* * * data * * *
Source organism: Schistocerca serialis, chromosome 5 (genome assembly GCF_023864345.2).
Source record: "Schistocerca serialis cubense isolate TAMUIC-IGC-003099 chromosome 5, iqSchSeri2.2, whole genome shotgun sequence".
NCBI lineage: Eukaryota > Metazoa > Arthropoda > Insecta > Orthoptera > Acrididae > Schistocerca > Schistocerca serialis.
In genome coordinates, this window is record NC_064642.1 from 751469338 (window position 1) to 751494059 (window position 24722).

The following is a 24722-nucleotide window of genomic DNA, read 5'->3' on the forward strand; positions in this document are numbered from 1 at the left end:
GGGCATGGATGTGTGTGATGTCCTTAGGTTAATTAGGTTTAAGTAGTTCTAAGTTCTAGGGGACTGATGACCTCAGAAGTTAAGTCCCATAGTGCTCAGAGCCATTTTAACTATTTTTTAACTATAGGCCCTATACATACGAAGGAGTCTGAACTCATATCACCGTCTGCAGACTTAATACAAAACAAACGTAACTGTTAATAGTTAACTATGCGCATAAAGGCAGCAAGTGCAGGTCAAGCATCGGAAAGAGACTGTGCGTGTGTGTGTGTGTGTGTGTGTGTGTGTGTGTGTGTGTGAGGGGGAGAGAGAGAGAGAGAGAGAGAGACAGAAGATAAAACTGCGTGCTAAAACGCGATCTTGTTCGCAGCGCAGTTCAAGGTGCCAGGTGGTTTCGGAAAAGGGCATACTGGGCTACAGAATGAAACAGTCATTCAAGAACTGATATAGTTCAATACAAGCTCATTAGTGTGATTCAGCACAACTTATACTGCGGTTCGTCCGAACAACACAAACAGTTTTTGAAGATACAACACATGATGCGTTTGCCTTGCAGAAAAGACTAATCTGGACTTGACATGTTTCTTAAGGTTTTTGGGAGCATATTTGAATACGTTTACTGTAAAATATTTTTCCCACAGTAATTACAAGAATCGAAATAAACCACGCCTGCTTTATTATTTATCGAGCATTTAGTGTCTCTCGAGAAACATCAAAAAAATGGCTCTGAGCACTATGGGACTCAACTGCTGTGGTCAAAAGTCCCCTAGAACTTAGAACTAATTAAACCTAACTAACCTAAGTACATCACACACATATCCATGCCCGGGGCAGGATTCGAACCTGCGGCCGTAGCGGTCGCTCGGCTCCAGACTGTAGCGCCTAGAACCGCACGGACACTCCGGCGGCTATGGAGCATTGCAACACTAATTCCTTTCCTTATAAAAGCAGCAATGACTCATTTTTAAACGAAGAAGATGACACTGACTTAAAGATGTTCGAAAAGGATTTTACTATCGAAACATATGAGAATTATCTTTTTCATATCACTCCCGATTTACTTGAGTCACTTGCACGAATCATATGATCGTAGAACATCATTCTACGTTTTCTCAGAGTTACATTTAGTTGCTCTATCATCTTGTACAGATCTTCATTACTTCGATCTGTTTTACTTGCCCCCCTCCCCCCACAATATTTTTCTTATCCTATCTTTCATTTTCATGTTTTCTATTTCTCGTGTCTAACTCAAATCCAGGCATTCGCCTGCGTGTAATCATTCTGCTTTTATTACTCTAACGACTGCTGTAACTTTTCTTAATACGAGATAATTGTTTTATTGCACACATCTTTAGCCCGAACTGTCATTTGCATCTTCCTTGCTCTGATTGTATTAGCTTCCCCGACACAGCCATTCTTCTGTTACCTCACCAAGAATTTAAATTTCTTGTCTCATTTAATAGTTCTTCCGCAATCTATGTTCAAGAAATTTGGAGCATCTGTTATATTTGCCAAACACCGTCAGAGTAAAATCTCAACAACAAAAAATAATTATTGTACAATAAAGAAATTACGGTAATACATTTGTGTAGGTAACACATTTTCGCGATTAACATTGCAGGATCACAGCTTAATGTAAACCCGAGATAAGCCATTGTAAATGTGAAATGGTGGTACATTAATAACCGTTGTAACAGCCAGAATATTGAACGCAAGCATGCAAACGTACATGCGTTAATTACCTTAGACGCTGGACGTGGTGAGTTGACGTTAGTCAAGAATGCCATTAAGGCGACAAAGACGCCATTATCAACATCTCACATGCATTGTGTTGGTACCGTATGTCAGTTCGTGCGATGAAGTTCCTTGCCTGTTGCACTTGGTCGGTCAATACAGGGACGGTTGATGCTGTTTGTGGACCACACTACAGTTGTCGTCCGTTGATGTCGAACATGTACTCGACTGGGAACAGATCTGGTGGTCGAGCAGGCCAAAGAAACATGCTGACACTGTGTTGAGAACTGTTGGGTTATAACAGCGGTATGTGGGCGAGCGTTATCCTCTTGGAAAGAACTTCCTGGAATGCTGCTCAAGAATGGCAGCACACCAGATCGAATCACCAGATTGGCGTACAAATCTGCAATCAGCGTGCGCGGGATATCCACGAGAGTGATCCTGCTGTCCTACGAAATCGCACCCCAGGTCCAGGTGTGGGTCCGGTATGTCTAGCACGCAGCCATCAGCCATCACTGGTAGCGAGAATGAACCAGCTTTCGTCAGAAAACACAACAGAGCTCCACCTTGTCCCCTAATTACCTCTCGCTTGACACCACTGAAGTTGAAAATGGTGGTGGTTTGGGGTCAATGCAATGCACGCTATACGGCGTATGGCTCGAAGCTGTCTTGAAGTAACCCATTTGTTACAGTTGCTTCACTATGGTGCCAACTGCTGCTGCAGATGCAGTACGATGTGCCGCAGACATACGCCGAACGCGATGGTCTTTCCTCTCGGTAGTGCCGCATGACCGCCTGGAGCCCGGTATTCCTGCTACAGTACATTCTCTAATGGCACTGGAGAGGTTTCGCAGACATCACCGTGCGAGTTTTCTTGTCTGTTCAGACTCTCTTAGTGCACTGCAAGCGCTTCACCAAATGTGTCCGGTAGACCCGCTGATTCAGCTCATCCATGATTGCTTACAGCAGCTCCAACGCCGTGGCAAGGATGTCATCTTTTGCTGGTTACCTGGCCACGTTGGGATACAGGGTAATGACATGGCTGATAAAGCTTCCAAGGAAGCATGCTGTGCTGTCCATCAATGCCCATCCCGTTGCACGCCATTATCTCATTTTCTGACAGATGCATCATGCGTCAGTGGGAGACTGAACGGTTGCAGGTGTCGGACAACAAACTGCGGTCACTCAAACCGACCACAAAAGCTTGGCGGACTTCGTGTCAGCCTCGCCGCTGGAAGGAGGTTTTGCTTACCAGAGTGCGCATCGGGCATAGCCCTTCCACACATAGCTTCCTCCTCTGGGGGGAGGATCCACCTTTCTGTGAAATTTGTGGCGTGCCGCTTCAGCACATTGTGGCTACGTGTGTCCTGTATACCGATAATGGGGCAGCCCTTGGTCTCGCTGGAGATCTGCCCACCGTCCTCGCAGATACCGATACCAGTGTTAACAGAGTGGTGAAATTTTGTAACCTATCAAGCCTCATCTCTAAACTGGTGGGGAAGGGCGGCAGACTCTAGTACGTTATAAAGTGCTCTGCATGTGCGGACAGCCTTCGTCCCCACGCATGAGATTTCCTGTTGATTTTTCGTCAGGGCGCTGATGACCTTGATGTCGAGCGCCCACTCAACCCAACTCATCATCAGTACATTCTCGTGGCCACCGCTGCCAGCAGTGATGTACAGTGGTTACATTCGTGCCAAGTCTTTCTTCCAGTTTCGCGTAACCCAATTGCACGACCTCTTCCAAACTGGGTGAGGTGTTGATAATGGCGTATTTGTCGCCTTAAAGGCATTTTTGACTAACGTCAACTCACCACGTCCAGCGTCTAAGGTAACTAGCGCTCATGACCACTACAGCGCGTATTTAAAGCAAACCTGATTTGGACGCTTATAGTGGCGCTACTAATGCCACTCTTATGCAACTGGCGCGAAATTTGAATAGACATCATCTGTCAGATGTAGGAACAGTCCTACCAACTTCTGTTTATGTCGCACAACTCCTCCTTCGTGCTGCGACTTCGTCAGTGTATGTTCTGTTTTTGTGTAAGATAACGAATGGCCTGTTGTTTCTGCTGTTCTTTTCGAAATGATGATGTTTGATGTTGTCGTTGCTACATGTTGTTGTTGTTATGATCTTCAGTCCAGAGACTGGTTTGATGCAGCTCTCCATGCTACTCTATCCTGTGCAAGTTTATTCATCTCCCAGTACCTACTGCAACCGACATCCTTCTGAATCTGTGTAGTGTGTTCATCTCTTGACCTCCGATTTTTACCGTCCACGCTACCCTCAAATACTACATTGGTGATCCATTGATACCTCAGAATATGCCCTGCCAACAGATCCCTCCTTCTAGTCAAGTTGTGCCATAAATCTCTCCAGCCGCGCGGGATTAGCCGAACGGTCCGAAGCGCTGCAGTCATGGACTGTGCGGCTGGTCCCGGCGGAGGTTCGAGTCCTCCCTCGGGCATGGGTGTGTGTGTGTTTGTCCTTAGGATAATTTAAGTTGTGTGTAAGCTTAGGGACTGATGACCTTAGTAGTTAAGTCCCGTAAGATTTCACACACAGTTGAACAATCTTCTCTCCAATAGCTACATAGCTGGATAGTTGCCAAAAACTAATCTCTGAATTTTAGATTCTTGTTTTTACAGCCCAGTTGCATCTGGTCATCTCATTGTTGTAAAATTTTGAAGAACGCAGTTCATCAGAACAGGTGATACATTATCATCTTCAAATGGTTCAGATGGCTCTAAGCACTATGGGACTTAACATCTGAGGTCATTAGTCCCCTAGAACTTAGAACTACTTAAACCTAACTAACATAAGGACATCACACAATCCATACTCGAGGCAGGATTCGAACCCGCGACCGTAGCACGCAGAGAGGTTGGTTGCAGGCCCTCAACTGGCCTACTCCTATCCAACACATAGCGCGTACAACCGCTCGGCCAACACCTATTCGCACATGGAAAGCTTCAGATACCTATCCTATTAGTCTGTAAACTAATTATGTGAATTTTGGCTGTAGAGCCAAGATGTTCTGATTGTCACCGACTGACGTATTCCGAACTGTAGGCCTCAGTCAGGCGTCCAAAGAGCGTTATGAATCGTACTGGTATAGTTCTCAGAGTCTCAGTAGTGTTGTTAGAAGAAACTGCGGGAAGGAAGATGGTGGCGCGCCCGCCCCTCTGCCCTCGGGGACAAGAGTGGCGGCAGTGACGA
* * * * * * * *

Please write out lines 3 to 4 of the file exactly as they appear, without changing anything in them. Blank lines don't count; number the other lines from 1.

NCBI lineage: Eukaryota > Metazoa > Arthropoda > Insecta > Orthoptera > Acrididae > Schistocerca > Schistocerca serialis.
In genome coordinates, this window is record NC_064642.1 from 751469338 (window position 1) to 751494059 (window position 24722).